The supplementary guidelines are based on recommendations from a Board advisory panel, the Emergency Transportable Housing Advisory Committee, which included representation from disability groups, industry and code groups, and government agencies. The Board released aproposed version of the guidelines for public comment in 2012.
The Board’s ADA and ABA Accessibility Guidelines serve as the basis for enforceable standards issued by other agencies. The Department of Housing and Urban Development (HUD) maintains standards for residential facilities covered by the ABA, which applies to federally funded facilities. The provisions for emergency transportable units will become mandatory under the ABA when adopted by HUD in the pending update of its ABA Standards. The Department of Justice (DOJ) maintains standards under the ADA which apply to state and local government facilities, places of public accommodation, and commercial facilities.
The Board will hold a public briefing on the rule as part of a town hall meeting in New York City at Jacob K. Javits Federal Building on May 15. This will be followed by a panel discussion on rebuilding efforts after Super Storm Sandy.
For further information on the rule, visit the Board’s website or contact Marsha Mazz, Director of the Board’s Office of Technical and Information Services, at (202) 272-0020 (v), (202) 272-0076 (TTY), or firstname.lastname@example.org.
The ADA National Network is pleased to announce the April 15th ADA Audio Conference Series session which will feature Joe Bontke, Outreach Manager and Ombudsman, U.S. Equal Employment Opportunity Commission (EEOC), Houston, District Office, Houston, TX. Mr. Bontke will tackle the issue of “Googling” Job Applicants and implications under the ADA with regard to people with disabilities.
This session will discuss how Employers are increasingly using the Internet to gather information about job applicants from social media sites such as Facebook and LinkedIn. This session will highlight the risks incurred as well as offer recommendations for employers when Googling information about potential employees. Specific topics covered include:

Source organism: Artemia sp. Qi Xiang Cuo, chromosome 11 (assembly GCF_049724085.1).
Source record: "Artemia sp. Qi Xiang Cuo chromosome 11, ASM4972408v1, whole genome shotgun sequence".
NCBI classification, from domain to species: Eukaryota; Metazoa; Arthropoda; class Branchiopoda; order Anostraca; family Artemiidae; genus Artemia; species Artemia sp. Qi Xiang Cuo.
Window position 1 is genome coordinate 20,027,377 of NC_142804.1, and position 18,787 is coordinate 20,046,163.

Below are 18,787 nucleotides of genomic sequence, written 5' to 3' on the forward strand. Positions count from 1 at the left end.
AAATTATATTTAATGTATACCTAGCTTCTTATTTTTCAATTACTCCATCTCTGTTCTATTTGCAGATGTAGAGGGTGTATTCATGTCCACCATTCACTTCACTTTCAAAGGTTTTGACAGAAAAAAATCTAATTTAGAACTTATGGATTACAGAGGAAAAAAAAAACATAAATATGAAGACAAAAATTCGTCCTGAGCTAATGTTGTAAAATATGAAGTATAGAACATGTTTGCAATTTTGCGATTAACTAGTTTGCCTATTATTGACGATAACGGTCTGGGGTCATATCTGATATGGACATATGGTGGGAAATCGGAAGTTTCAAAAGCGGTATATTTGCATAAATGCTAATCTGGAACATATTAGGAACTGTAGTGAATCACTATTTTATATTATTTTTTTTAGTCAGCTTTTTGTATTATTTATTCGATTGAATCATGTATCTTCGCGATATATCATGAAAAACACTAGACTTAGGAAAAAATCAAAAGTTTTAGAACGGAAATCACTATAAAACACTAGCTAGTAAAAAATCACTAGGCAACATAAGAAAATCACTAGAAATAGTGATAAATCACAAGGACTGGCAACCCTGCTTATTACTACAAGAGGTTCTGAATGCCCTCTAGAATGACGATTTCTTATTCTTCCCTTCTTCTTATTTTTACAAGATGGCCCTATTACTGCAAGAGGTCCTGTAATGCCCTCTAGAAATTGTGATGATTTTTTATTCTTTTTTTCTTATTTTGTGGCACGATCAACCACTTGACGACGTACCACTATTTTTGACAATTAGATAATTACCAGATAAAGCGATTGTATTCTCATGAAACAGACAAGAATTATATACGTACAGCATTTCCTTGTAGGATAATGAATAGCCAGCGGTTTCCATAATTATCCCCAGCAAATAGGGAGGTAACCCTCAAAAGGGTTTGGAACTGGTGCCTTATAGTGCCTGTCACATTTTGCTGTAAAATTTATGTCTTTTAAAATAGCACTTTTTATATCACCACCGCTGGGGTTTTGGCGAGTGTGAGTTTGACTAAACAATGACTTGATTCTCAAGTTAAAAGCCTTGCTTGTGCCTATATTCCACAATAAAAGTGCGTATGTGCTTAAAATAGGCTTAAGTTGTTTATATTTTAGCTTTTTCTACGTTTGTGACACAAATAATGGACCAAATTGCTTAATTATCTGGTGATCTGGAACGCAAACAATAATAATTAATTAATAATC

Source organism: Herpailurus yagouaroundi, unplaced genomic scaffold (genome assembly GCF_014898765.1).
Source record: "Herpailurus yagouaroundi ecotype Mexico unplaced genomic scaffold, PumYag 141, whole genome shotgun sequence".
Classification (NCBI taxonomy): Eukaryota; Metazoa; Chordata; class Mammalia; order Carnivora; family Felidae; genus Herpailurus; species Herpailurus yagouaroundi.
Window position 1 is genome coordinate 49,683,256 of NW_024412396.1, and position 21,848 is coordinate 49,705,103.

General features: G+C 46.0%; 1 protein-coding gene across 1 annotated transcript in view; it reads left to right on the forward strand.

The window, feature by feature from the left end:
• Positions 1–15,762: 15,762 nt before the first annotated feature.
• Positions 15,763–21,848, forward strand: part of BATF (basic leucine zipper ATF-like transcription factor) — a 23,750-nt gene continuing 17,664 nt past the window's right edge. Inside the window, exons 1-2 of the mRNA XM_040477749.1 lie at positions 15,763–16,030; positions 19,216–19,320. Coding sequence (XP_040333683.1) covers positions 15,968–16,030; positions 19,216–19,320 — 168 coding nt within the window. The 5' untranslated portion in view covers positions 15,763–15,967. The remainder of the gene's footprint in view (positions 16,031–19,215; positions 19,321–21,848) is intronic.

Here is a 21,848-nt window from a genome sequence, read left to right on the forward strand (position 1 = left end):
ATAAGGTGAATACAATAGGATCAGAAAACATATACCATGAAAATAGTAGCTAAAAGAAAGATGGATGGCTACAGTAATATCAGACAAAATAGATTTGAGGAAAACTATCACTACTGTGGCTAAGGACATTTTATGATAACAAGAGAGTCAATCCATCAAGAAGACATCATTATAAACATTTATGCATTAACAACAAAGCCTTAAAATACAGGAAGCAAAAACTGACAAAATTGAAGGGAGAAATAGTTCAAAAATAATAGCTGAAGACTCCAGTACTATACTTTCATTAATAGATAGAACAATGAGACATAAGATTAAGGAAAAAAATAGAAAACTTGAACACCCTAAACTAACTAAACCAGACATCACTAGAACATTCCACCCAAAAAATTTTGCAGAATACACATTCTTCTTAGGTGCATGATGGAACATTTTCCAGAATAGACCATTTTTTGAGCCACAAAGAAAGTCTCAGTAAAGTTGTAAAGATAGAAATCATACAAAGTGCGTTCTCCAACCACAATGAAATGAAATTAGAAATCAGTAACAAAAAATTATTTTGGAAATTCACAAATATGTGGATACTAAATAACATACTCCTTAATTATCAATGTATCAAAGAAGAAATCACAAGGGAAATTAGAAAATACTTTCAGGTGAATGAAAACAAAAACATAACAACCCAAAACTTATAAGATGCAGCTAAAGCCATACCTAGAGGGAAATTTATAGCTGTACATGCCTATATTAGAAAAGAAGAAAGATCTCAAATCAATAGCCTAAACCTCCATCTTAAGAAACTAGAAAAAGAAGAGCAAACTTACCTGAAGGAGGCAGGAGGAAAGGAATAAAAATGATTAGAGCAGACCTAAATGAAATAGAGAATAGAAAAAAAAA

1. What is legally permissible in the search process;
2. What are some of the benefits versus pitfalls by using this process; and
3. What the motivations are for searching and methods for analyzing information obtained from the Internet.
About the presenter: Joe Bontke is the Outreach Manager and Ombudsman for the Houston District Office of the U.S. Equal Employment Opportunity Commission (EEOC). He currently serves as chair of the Texas Governor’s Committee on People with Disabilities. Mr. Bontke has been in the field of Human Resources & Civil Rights for the past 24 years and has experience in employment law and adult education. With a Bachelor’s in Philosophy and a Master’s in Education, he has been a Human Resources Director, a Training Coordinator for the American Disabilities Act (ADA) Technical Assistance Center for Federal Region VI, was appointed as Assistant Professor at Baylor College of Medicine and served as Vice Chair of the Governor’s Committee before his appointment to Chair. Using his entertaining style, Mr. Bontke has educated groups throughout the country and most recently, his work at the EEOC has enabled him to empower employers and employees with the understanding they need to work effectively at their jobs. Mr. Bontke’s philosophy of education is that 90% of knowing is where to find the information when you need it.
Date: April 15, 2014
Time: 2:00pm-3:30pm ET (determine the start time based on your time zone)
Cost: Telephone Connection: $25.00 (non-profit/government)/$40.00 (for-profit entity)
Access via Internet/Webinar Platform – No Charge
Registration: On-line at: http://adagreat.powweb.com/
This session will be closed captioned via the webinar platform.
Easter Seals Project ACTION (ESPA) is collecting information from communities around the country regarding plans for the evacuation of people with disabilities and frail older adults in the event of an emergency. ESPA would like to learn what your community has done in this regard, and especially how people with disabilities and frail older adults, or organizations that represent these groups were included in the planning process.
The survey will take approximately 3-5 minutes to complete, and your responses will assist ESPA in developing resources and distance learning opportunities that feature best practices from communities throughout the United States.
Easter Seals Project ACTION (ESPA) is funded through a cooperative agreement with the U.S. Department of Transportation, Federal Transit Administration and is administered by Easter Seals, Inc. This document is disseminated by ESPA in the interest of information exchange. Neither Easter Seals nor the U.S. DOT, FTA assumes liability for its contents or use.
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Connect with Easter Seals Project ACTION